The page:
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Adapting 60's Democracy to the Internet

By Steve Lohr 6.19.1995

For all its growth in recent years, the personal computer industry has a dominant culture—a curious blend of frontier capitalism and the social values of the 1960's.


Perhaps no one personifies that culture as much as David Bunnell, a veteran both of Students for a Democratic Society, the radical organization of the 60's, and of the New Mexico company that developed the first personal computer in 1975.


Today, he is scheduled to announce his bid to make money from the Internet with an on-line service called Inc., for lovers of books and book publishing.


Mr. Bunnell thinks the time is right to start an Internet information business, and this planned gathering place for bibliophiles is a first step, with a nine-month pilot program for publishers to begin in September.

Plenty of book publishers have their own World Wide Web sites. The appeal of, says Robert Miller, publisher at Hyperion, the adult trade book division of Disney, is that it will "allow consumers to ignore publishers, which they don't care about, and browse on line by interest, like mysteries or whatever."

Under Mr. Bunnell's plan, publishers would pay to have their books, authors and forums on


The service will also seek ads. American Express, for example, Mr. Bunnell said, might be interested in sponsoring discussion forums in the travel book section. Subscribers will need access to the Internet, though they will not be charged for the basic service.


His venture has created a stir among Internet enthusiasts even before it begins, largely because of his track record. The 47-year-old editor and publisher has founded some of the most successful computer magazines, starting with PC magazine in 1981, followed by PC World and Macworld.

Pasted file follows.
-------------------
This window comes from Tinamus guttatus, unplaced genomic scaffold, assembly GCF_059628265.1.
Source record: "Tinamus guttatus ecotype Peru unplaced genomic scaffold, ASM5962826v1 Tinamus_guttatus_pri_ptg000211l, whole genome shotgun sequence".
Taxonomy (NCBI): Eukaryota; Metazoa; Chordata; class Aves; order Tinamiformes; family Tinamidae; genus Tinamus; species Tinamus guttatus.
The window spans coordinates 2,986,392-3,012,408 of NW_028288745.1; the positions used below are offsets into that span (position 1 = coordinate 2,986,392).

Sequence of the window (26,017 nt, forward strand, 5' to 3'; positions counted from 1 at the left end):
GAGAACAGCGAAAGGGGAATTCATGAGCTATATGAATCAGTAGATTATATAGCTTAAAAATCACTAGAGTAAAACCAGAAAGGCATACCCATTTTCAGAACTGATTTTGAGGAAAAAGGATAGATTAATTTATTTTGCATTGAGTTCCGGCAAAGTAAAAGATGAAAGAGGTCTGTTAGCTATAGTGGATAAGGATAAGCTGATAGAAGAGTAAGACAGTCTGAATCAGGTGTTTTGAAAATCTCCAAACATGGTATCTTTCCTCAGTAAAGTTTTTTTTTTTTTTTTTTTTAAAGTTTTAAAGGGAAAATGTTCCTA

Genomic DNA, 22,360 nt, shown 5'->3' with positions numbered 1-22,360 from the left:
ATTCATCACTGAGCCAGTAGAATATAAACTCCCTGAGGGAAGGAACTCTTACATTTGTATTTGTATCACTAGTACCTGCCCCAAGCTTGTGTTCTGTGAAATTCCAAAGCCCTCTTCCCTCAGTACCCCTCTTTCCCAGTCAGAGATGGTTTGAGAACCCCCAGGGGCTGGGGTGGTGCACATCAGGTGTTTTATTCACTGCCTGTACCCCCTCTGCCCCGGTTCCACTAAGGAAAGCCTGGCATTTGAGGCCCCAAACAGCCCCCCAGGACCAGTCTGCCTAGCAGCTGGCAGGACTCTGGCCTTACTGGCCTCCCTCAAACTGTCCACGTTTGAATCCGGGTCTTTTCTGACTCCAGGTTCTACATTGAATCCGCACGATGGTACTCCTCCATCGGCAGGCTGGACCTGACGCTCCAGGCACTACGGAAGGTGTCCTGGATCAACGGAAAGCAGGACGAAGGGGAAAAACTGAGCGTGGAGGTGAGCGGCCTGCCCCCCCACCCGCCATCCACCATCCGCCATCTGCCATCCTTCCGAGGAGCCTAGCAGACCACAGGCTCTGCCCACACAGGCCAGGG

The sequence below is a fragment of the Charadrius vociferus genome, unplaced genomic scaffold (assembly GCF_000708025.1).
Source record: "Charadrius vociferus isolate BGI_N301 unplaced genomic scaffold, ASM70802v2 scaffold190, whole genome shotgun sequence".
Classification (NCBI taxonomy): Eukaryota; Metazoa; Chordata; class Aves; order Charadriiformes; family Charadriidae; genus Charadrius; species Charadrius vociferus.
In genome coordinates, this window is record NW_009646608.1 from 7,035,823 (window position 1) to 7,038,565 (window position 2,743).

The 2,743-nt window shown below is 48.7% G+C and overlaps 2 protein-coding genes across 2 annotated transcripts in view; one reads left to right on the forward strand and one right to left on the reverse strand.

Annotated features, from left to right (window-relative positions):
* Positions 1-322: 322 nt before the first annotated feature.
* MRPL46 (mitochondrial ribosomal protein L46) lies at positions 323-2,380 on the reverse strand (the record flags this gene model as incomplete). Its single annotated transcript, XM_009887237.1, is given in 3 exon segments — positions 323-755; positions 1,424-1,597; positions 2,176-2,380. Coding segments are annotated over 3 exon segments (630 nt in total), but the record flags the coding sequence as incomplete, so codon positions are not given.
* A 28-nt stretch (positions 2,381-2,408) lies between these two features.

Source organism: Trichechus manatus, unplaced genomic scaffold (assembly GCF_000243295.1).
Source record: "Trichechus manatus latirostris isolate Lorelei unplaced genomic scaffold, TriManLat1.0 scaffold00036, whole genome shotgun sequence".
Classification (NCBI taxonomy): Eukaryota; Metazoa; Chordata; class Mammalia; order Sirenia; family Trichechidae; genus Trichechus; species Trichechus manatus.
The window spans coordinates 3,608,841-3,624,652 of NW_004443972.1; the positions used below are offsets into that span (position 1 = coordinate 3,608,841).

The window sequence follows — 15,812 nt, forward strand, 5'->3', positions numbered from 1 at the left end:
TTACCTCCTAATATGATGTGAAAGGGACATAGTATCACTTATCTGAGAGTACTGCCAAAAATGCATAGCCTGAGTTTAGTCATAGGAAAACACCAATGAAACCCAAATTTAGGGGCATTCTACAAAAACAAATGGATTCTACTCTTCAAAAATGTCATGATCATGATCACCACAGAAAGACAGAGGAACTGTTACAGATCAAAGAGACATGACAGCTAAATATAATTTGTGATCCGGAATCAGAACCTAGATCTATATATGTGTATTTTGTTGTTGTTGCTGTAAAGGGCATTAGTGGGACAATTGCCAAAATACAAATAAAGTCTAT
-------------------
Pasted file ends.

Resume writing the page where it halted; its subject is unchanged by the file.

"It's the early 80's again," remarked Stewart Brand, founder of the Whole Earth catalogues and the Well, an on-line service based in San Francisco. "There is the feeling again that computers are going to change the world, but this time it's on the Net.


"That's what David Bunnell recognizes," Mr. Brand added. "And his name is golden because he has delivered so often in the past."


With his graying hair, drooping mustache, steel-rimmed glasses and soft-spoken manner, Mr. Bunnell seems more like a college English professor than the multimillionaire entrepreneur he is. In many ways, his life seems a world apart from his days before he knew a microprocessor from a mousetrap.


In the 1960's, Mr. Bunnell headed a chapter of Students for a Democratic Society at the University of Nebraska, leading antiwar marches. He took a shipment of food to militant Indians at Wounded Knee, S.D., and stayed on for two years, teaching at the reservation.


Later, he moved to Albuquerque, N.M., scoured the want ads, and talked his way into a technical writing job at an electronics start-up firm called MITS. The fledgling company made the first personal computer, the MITS Altair, in 1975. Soon, a couple of now-famous college dropouts, Bill Gates and Paul Allen, were at MITS writing software for the machine. They went on to found Microsoft, and Mr. Bunnell went on to found PC magazine and others.